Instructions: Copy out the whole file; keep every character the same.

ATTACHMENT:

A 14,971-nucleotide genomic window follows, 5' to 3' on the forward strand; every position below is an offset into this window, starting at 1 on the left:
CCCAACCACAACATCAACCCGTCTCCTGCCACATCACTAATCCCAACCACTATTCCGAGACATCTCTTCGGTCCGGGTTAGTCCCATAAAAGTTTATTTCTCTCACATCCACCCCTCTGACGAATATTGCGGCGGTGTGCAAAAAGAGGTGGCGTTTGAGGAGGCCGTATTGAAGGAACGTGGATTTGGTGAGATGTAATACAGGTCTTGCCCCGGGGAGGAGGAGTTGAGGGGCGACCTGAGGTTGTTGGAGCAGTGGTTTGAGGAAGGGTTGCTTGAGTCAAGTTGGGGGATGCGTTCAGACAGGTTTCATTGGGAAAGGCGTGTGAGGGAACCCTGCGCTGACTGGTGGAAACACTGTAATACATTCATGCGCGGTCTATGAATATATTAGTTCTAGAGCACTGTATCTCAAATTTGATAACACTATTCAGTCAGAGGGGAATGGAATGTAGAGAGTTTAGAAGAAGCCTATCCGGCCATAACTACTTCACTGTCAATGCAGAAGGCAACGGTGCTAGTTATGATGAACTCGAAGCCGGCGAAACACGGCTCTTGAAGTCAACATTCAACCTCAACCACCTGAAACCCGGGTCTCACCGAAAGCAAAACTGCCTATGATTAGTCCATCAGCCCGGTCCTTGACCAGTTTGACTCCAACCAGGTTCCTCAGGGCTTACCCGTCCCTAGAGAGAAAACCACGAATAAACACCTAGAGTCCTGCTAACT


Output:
A 14,971-nucleotide genomic window follows, 5' to 3' on the forward strand; every position below is an offset into this window, starting at 1 on the left:
CCCAACCACAACATCAACCCGTCTCCTGCCACATCACTAATCCCAACCACTATTCCGAGACATCTCTTCGGTCCGGGTTAGTCCCATAAAAGTTTATTTCTCTCACATCCACCCCTCTGACGAATATTGCGGCGGTGTGCAAAAAGAGGTGGCGTTTGAGGAGGCCGTATTGAAGGAACGTGGATTTGGTGAGATGTAATACAGGTCTTGCCCCGGGGAGGAGGAGTTGAGGGGCGACCTGAGGTTGTTGGAGCAGTGGTTTGAGGAAGGGTTGCTTGAGTCAAGTTGGGGGATGCGTTCAGACAGGTTTCATTGGGAAAGGCGTGTGAGGGAACCCTGCGCTGACTGGTGGAAACACTGTAATACATTCATGCGCGGTCTATGAATATATTAGTTCTAGAGCACTGTATCTCAAATTTGATAACACTATTCAGTCAGAGGGGAATGGAATGTAGAGAGTTTAGAAGAAGCCTATCCGGCCATAACTACTTCACTGTCAATGCAGAAGGCAACGGTGCTAGTTATGATGAACTCGAAGCCGGCGAAACACGGCTCTTGAAGTCAACATTCAACCTCAACCACCTGAAACCCGGGTCTCACCGAAAGCAAAACTGCCTATGATTAGTCCATCAGCCCGGTCCTTGACCAGTTTGACTCCAACCAGGTTCCTCAGGGCTTACCCGTCCCTAGAGAGAAAACCACGAATAAACACCTAGAGTCCTGCTAACT